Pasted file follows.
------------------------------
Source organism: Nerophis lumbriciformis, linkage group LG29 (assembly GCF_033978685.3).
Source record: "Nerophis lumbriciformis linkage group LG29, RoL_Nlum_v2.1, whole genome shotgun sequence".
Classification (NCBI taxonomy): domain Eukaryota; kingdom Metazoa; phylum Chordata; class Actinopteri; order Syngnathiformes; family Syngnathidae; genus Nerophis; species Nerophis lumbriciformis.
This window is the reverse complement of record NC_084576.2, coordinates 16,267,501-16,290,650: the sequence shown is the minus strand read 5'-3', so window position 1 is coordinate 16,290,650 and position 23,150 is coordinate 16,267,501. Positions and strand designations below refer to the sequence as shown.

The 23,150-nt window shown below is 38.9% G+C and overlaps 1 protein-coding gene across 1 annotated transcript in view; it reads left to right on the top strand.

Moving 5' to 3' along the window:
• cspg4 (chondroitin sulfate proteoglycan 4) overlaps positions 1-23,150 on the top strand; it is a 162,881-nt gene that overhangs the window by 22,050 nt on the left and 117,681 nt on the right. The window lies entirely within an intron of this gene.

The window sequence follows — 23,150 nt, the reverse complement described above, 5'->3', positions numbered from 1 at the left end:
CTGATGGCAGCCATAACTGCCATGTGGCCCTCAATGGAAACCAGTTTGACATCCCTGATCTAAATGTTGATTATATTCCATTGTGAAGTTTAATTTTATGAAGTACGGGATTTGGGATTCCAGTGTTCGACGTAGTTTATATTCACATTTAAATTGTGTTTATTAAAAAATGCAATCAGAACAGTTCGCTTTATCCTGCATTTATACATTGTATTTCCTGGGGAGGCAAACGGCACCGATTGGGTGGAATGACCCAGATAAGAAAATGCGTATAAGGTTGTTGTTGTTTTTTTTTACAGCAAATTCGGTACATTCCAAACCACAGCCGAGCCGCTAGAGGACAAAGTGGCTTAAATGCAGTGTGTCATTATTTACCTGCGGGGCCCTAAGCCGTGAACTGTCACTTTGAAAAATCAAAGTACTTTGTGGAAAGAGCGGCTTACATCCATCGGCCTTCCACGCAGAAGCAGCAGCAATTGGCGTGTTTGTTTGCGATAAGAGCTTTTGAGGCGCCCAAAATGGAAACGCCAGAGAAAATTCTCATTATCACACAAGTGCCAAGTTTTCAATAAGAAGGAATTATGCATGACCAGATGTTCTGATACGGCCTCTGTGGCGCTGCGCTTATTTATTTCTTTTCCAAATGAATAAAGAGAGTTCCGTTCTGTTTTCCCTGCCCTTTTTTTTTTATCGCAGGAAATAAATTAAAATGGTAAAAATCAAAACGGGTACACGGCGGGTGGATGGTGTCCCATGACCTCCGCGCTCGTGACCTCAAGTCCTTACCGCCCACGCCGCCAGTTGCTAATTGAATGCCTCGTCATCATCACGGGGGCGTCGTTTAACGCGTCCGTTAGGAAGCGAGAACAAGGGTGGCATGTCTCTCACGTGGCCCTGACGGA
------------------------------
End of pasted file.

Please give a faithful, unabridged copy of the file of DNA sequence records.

Source organism: Nerophis lumbriciformis, linkage group LG29 (assembly GCF_033978685.3).
Source record: "Nerophis lumbriciformis linkage group LG29, RoL_Nlum_v2.1, whole genome shotgun sequence".
Classification (NCBI taxonomy): domain Eukaryota; kingdom Metazoa; phylum Chordata; class Actinopteri; order Syngnathiformes; family Syngnathidae; genus Nerophis; species Nerophis lumbriciformis.
This window is the reverse complement of record NC_084576.2, coordinates 16,267,501-16,290,650: the sequence shown is the minus strand read 5'-3', so window position 1 is coordinate 16,290,650 and position 23,150 is coordinate 16,267,501. Positions and strand designations below refer to the sequence as shown.

The 23,150-nt window shown below is 38.9% G+C and overlaps 1 protein-coding gene across 1 annotated transcript in view; it reads left to right on the top strand.

Moving 5' to 3' along the window:
• cspg4 (chondroitin sulfate proteoglycan 4) overlaps positions 1-23,150 on the top strand; it is a 162,881-nt gene that overhangs the window by 22,050 nt on the left and 117,681 nt on the right. The window lies entirely within an intron of this gene.

The window sequence follows — 23,150 nt, the reverse complement described above, 5'->3', positions numbered from 1 at the left end:
CTGATGGCAGCCATAACTGCCATGTGGCCCTCAATGGAAACCAGTTTGACATCCCTGATCTAAATGTTGATTATATTCCATTGTGAAGTTTAATTTTATGAAGTACGGGATTTGGGATTCCAGTGTTCGACGTAGTTTATATTCACATTTAAATTGTGTTTATTAAAAAATGCAATCAGAACAGTTCGCTTTATCCTGCATTTATACATTGTATTTCCTGGGGAGGCAAACGGCACCGATTGGGTGGAATGACCCAGATAAGAAAATGCGTATAAGGTTGTTGTTGTTTTTTTTTACAGCAAATTCGGTACATTCCAAACCACAGCCGAGCCGCTAGAGGACAAAGTGGCTTAAATGCAGTGTGTCATTATTTACCTGCGGGGCCCTAAGCCGTGAACTGTCACTTTGAAAAATCAAAGTACTTTGTGGAAAGAGCGGCTTACATCCATCGGCCTTCCACGCAGAAGCAGCAGCAATTGGCGTGTTTGTTTGCGATAAGAGCTTTTGAGGCGCCCAAAATGGAAACGCCAGAGAAAATTCTCATTATCACACAAGTGCCAAGTTTTCAATAAGAAGGAATTATGCATGACCAGATGTTCTGATACGGCCTCTGTGGCGCTGCGCTTATTTATTTCTTTTCCAAATGAATAAAGAGAGTTCCGTTCTGTTTTCCCTGCCCTTTTTTTTTTATCGCAGGAAATAAATTAAAATGGTAAAAATCAAAACGGGTACACGGCGGGTGGATGGTGTCCCATGACCTCCGCGCTCGTGACCTCAAGTCCTTACCGCCCACGCCGCCAGTTGCTAATTGAATGCCTCGTCATCATCACGGGGGCGTCGTTTAACGCGTCCGTTAGGAAGCGAGAACAAGGGTGGCATGTCTCTCACGTGGCCCTGACGGA